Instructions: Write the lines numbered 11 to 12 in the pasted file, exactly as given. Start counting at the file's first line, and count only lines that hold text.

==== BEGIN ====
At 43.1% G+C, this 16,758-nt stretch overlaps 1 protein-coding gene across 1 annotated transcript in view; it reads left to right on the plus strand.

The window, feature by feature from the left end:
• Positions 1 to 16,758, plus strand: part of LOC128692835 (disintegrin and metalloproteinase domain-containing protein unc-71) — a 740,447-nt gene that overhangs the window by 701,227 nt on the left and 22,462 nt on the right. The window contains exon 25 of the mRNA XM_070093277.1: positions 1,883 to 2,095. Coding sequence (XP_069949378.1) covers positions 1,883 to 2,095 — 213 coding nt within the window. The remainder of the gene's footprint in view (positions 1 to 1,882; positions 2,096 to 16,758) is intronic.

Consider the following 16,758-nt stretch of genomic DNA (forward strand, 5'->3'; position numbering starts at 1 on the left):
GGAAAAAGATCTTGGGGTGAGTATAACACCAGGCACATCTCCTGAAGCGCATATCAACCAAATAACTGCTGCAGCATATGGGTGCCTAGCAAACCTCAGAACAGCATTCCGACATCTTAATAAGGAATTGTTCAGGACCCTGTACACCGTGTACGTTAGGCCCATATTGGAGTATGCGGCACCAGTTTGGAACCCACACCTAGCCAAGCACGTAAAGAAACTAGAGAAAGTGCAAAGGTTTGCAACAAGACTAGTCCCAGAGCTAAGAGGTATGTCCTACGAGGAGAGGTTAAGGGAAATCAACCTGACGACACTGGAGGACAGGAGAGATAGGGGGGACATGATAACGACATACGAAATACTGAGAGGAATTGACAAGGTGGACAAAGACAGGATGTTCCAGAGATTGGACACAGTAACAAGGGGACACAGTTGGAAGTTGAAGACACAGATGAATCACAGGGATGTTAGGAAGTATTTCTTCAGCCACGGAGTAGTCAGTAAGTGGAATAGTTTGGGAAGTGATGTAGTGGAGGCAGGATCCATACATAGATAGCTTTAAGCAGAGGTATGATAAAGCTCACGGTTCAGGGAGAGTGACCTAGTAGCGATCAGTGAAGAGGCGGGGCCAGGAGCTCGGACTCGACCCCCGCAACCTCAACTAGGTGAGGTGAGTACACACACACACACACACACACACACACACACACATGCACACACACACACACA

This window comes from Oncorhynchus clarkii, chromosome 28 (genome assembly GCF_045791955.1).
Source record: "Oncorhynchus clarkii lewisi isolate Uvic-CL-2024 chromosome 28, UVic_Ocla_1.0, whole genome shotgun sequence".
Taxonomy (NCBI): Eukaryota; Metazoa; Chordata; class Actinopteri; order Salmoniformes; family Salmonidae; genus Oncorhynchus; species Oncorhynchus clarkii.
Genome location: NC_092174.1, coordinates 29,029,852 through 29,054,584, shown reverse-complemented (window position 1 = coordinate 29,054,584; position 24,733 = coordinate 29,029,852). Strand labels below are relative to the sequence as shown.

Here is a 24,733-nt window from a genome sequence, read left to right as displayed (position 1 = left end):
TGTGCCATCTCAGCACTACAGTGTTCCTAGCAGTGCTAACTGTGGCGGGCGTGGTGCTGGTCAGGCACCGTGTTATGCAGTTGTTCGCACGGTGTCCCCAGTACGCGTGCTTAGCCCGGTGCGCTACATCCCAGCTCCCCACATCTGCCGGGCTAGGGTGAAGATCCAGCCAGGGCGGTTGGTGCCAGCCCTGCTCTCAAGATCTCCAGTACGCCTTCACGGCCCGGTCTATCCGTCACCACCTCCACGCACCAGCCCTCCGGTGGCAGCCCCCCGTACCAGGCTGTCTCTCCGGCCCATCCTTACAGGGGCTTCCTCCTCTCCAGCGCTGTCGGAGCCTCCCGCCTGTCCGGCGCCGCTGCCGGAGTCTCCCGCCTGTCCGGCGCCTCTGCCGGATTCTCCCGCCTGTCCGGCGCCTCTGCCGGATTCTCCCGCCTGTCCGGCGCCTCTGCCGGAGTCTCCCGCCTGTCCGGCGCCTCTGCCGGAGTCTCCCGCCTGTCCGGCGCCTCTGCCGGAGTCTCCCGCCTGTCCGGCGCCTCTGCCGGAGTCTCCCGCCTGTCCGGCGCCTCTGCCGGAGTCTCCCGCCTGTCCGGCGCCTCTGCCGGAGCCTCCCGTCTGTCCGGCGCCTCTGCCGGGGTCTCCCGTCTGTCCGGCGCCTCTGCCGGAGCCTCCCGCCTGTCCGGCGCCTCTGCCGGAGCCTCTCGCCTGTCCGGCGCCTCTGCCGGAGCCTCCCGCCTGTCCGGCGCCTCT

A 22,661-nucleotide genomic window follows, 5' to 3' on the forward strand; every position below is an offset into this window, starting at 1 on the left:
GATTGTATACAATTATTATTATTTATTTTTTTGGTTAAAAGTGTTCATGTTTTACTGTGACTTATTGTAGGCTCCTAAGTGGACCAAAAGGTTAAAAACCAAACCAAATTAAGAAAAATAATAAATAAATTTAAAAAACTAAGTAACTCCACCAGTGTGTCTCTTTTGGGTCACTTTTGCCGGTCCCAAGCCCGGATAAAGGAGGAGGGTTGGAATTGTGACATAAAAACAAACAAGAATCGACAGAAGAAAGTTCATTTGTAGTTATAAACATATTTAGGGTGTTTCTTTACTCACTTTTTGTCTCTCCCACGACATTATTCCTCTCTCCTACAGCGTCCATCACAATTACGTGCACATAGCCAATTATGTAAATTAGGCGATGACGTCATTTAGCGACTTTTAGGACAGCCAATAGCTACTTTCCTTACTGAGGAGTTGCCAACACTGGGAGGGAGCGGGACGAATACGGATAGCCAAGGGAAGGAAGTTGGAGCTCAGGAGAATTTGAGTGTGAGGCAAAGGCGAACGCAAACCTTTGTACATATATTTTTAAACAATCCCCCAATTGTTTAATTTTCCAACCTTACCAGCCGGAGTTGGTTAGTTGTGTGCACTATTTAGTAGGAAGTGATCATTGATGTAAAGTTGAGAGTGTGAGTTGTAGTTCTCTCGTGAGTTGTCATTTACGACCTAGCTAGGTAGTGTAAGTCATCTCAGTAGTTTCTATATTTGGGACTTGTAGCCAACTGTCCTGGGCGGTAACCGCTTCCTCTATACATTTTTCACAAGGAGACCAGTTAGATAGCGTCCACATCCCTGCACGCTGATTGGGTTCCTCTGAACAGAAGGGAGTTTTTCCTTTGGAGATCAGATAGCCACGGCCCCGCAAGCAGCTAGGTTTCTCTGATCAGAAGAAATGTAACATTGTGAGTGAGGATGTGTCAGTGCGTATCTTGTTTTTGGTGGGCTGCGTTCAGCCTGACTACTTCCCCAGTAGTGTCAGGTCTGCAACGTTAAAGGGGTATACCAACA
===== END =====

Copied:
TGTGCCATCTCAGCACTACAGTGTTCCTAGCAGTGCTAACTGTGGCGGGCGTGGTGCTGGTCAGGCACCGTGTTATGCAGTTGTTCGCACGGTGTCCCCAGTACGCGTGCTTAGCCCGGTGCGCTACATCCCAGCTCCCCACATCTGCCGGGCTAGGGTGAAGATCCAGCCAGGGCGGTTGGTGCCAGCCCTGCTCTCAAGATCTCCAGTACGCCTTCACGGCCCGGTCTATCCGTCACCACCTCCACGCACCAGCCCTCCGGTGGCAGCCCCCCGTACCAGGCTGTCTCTCCGGCCCATCCTTACAGGGGCTTCCTCCTCTCCAGCGCTGTCGGAGCCTCCCGCCTGTCCGGCGCCGCTGCCGGAGTCTCCCGCCTGTCCGGCGCCTCTGCCGGATTCTCCCGCCTGTCCGGCGCCTCTGCCGGATTCTCCCGCCTGTCCGGCGCCTCTGCCGGAGTCTCCCGCCTGTCCGGCGCCTCTGCCGGAGTCTCCCGCCTGTCCGGCGCCTCTGCCGGAGTCTCCCGCCTGTCCGGCGCCTCTGCCGGAGTCTCCCGCCTGTCCGGCGCCTCTGCCGGAGTCTCCCGCCTGTCCGGCGCCTCTGCCGGAGCCTCCCGTCTGTCCGGCGCCTCTGCCGGGGTCTCCCGTCTGTCCGGCGCCTCTGCCGGAGCCTCCCGCCTGTCCGGCGCCTCTGCCGGAGCCTCTCGCCTGTCCGGCGCCTCTGCCGGAGCCTCCCGCCTGTCCGGCGCCTCT

A 22,661-nucleotide genomic window follows, 5' to 3' on the forward strand; every position below is an offset into this window, starting at 1 on the left: